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G. portentosa body types


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It seems to me that there are two distinct body types that exist in G. portentosa. There are thinner, laterally, and longer individuals and then thicker, shorter individuals. I’ve noticed it in males and females. It’s harder to see in females since they become so distended with young as they approach birth but even in taking that into account, I can see it (maybe). Would anybody agree or disagree with this hypothesis?

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It seems to me that there are two distinct body types that exist in G. portentosa. There are thinner, laterally, and longer individuals and then thicker, shorter individuals. I’ve noticed it in males and females. It’s harder to see in females since they become so distended with young as they approach birth but even in taking that into account, I can see it (maybe). Would anybody agree or disagree with this hypothesis?

I think I'm seeing the same thing as you. I've got long(3"), cylindrical ones, almost cigar shaped and then I've got short (2-2 1/4"), laterally compressed, very flat and wide. The short, flat ones are usually lighter colored and the longer, cylindrical ones are usually darker. These are the two extremes and there are a million variations between the two. My whole colony is based on three very "average" looking individuals from 1992. I'll try for some pics tomorrow. I'll have some time off over the holidays and my camera and my roaches are going to get a work out. So far (which is not very far for me), all of my other species seem pretty homogenous by comparison.

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Doesn't that just have a lot to do with feeding/how much certain individuals eat? Or am I missing something?

Bingo! We have a winner.....

The shape of the hisser has nothing to do with a "body type". Its body shape will vary mostly based on these three variables:

Male or female.

How recently it molted and where it is in its growth cycle.

Well fed and hydrated or not.

With any colony you should get plenty of variations in body shapes (or not) as not all the roaches will eat the exact same amount at the exact same time, nor will they molt at the same time or even grow at the exact same rate..... in theory you should have at least 6 different "body shapes" in a colony. More really because a female may be heavily gravid or not as well (which can add to the distinct 'cigar shape' a really fat female can have. This is true in all roaches but not nearly as obvious as it is in hisser types (particularly over fed hissers).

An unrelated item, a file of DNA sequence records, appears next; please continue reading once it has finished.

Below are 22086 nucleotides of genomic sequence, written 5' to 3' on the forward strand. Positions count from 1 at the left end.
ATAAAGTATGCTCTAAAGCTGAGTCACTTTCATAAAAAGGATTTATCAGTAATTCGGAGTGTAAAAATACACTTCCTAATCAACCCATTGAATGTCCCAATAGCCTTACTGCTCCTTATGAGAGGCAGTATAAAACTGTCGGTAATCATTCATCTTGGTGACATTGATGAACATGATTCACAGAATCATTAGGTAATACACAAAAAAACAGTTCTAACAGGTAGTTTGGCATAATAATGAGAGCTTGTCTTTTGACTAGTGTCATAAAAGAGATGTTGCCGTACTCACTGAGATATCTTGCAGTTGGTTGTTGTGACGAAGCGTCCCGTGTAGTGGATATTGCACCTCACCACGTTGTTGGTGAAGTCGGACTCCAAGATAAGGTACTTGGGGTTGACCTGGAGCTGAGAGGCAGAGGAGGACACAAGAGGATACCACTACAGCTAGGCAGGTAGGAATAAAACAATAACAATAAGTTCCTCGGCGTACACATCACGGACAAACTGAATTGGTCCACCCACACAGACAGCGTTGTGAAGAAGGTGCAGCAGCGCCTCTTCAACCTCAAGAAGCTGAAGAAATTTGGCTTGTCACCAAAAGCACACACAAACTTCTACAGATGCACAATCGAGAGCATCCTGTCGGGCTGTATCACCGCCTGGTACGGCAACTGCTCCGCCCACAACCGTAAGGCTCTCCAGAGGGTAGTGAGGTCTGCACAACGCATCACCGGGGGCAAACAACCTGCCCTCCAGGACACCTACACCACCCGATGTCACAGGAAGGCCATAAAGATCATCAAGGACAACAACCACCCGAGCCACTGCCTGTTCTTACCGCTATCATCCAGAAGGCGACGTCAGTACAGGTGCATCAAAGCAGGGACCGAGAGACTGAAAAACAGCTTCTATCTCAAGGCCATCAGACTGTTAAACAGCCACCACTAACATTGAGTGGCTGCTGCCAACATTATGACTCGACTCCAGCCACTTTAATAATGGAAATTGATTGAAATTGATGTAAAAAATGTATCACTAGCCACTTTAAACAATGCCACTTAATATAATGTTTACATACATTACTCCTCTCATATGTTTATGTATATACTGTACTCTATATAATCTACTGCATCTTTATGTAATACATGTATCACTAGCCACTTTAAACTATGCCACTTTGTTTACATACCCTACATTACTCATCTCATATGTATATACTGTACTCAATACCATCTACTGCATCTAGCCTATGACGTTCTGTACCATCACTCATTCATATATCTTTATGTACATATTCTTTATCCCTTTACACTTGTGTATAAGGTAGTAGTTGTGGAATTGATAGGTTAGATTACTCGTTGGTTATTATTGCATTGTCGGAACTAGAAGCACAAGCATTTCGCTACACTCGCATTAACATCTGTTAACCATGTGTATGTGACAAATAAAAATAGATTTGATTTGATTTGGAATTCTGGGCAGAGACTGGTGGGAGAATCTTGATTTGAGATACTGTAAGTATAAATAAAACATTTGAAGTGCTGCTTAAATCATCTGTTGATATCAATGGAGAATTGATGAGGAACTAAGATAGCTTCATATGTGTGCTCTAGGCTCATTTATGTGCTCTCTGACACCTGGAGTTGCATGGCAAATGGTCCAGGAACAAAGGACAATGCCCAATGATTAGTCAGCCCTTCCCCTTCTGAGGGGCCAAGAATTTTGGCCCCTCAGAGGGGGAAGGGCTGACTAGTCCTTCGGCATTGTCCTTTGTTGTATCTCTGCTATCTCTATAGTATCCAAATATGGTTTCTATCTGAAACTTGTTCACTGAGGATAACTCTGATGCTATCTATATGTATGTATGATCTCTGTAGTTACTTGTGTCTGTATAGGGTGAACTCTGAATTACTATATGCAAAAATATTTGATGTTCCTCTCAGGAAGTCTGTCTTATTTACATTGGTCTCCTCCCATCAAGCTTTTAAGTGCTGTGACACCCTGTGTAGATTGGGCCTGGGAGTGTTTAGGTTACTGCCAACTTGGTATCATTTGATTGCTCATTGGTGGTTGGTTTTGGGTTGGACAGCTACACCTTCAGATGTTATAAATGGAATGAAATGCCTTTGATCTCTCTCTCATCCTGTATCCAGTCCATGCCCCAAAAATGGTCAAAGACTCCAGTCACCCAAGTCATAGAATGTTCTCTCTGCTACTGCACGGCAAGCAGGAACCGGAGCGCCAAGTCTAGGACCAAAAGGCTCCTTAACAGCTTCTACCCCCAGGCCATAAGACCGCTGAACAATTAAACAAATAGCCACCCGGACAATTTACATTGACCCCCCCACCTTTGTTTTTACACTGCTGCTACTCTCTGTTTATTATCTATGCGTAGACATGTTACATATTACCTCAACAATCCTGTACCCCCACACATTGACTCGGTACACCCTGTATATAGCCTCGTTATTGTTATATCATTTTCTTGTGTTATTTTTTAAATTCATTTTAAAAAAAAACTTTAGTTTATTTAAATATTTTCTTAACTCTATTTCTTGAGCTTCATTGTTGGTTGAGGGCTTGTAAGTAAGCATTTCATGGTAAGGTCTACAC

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I have one old male who's been distinctly tubular his entire life. In one instance a few years ago, the tube shape was attributed to a maggot-like creature which was expelled from the male's body and later died. This guy has no parasites though, I'm sure of it.

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Hi

I made the observation that this two shapes show up in medium sized nymphs already and don't depend on the amount of nutrition IN the roach (one couldn't blow up a 'flat' one the way it would look 'cylindrical' afterwards and the later doesn't get the same 'flatness' when starving). It might though depend on environmental facts and not genetics but I've seen with my first two females or better their first offspring that the youngs form the 'cylindric' and those of the 'flat' one were similar to their mothers shapes. In addition the two females have a different color which they inherited. My culture should be 'pure' cause it was imported from Madagascar by the zoo Zurich around 10 years ago and as I've been told weren't mixed with other hissers till now. Now that I have several reproducing individuals I can't tell which offspring comes from which parents but there still is a clear difference in shape (there is some variation but one can easily split the roaches in two groups) whereas color and pattern show up in every nuance.